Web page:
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Pilgrim's Guides


  Minimizing Grief's Desolation
Part Four



Expressing Grief and Loss
When Impatience Sets in
The Power of Resilience
Bringing Rest to Troubled Souls
Too Many Choices
When the Grass Appears Greener
Wounds in the Household of Faith
Moving beyond the Reefs of Rejection
Handling Dark Times: Tunnel Experiences

The Dark Night of the Soul

  He has walled me in so I cannot escape; He has weighed me down with chains. Even when I call out or cry for help, He shuts out my prayer.
Lamentations 3:7-8
  Grief falls into many categories – and none. You may be neither bereaved, nor divorced, nor even, God be praised, burnt out, yet you find yourself assailed by overwhelming sadness, perhaps even by all but compulsive urges to give up. Many of the greatest saints have experienced prolonged seasons in which they have felt all but completely bereft of any sense of God’s presence.

Unlike the other griefs that we have considered in this book, the “dark night of the soul” can descend on us without any external loss or trigger. There are no words to describe the agony the soul passes through, when, for what may prove to be a prolonged season, we are more aware of His absence than His presence.

Although this is essentially a private grief, the Lord has caused the struggles of many who have experienced this seemingly inexplicable phenomenon to write it down as an encouragement to us to persevere.25

Do not all the best love stories include episodes of inexplicable separation? When we are in a “desert,” we miss the comforting sense of God’s presence – not to mention the excitement of seeing His Spirit moving in power. When it feels as though nothing is happening, and our hopes and dreams lie buried in the sand, there may be nothing that we can do to bring these desert experiences to an end. As Corrie Ten Boom reminds us, however,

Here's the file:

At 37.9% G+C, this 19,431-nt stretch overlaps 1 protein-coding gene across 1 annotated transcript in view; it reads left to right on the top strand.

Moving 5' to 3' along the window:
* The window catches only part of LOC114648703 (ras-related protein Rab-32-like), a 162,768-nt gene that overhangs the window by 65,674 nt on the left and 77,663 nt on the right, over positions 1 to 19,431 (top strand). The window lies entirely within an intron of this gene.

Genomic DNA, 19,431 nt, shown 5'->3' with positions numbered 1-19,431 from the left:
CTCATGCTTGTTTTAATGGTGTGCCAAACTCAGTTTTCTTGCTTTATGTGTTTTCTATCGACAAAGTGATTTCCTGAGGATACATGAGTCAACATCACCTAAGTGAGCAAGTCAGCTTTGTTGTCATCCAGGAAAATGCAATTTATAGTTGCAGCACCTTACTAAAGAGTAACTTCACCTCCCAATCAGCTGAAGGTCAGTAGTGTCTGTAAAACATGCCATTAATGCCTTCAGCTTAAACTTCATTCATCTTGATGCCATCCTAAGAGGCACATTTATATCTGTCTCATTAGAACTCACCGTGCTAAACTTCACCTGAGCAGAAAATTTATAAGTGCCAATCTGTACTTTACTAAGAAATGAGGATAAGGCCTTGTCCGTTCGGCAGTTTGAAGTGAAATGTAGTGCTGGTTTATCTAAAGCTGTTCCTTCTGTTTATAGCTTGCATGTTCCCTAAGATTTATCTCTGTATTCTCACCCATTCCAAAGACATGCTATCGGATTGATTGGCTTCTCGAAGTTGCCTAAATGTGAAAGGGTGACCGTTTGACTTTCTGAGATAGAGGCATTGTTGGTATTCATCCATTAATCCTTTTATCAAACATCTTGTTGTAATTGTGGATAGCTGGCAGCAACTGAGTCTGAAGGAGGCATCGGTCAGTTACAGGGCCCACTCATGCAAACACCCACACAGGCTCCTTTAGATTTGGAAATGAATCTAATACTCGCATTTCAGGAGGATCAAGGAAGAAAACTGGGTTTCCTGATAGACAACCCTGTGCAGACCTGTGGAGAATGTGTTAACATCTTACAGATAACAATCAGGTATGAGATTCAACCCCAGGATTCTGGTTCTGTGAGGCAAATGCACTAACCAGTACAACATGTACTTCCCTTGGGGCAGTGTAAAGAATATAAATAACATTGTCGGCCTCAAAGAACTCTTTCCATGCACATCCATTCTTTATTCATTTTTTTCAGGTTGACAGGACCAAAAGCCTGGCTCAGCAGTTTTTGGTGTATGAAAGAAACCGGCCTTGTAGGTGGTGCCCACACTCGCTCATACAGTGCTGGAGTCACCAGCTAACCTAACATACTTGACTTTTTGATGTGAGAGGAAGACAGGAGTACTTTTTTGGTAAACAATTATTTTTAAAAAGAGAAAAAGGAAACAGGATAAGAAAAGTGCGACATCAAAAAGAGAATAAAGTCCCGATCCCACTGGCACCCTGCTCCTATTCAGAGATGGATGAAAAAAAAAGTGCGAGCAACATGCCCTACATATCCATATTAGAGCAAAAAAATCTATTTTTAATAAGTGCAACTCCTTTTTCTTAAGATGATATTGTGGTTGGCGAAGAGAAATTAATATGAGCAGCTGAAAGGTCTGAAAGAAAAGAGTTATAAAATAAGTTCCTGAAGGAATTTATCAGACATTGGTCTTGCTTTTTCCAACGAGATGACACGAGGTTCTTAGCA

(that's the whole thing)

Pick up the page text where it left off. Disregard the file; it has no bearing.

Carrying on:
“When the train is in a tunnel, don’t get out of your seat:
sit tight and trust the driver!”

When we lose our “usual” sense of God’s presence, what is in our heart becomes crystal clear. Strong temptations we thought we had long since conquered return to torment us, and self-will once again becomes a major issue. The question comes down to this: how hungry and thirsty are we to honour the Lord? Are we prepared to use the darkness as a goad for seeking to honour Him more?26 Or will we give in to our doubts and disappointments and turn to other things to fill the vacuum? Truly, these times when the light of the Lord appears to burn low test our soul.

The Lord once gave me an insight into the scales that God uses to weigh and calibrate these desert times. He uses criteria that are so utterly different from our own that we would not even necessarily recognise them as scales at all. Be reassured: the Lord is still weighing our situation carefully. As Sebastien Valfrey puts it,

  When it is all over, you will not regret having suffered;
rather you will regret having suffered so little,
and suffered that little so badly.


Reflect and Pray
Reconcile yourself to wait in the darkness as long as is necessary, but still go on longing after Him whom you love.
The Cloud of Unknowing


Lord, where emptiness has scoured my soul
make my faith resilient and
my heart more full of trust.
For You created great swathes of desert
– steppe and glacier, veld and dune –
and You know how to sustain Your children
through desert doubts and droughts.
In the Name of Jesus, Who
neither sensed nor saw the Father’s love
in Gethsemane’s darkness, yet still obeyed –
and made the treasures of darkness
available to all. Amen.

Serif photo dvd



Part Five
Strategies for Resolving Grief
The Sacrament of the Present Moment
IF YOU WERE OBLIGED TO CARRY A BOMB, you would surely do so with the utmost care. Likening grief to a minefield, Sylvia Warner cautioned that “there is no knowing when one will touch the tripwire.” Grief episodes themselves are unavoidable, but we shall explore precious and important strategies here that will help to minimise their impact, and even harness their apparently negative power.  Read More . . .
25 The writings of St John of the Cross are particularly highly regarded in this regard. Mother Teresa's prolonged spiritual drought is a well publicised recent example. I have written in more detail about the dark night of the soul in Intimacy and Eternity

It would be a great mistake to assume that people who regularly receive inspirations and consolations enjoy a superior faith to those who experience prolonged seasons in which they all but lose sight altogether of the Lord they love so much. It might be nearer the truth of the matter that they are only able to stay the course at all because they receive such strengthening.
26 Cf 2 Chronicles 32:31, John 16:7

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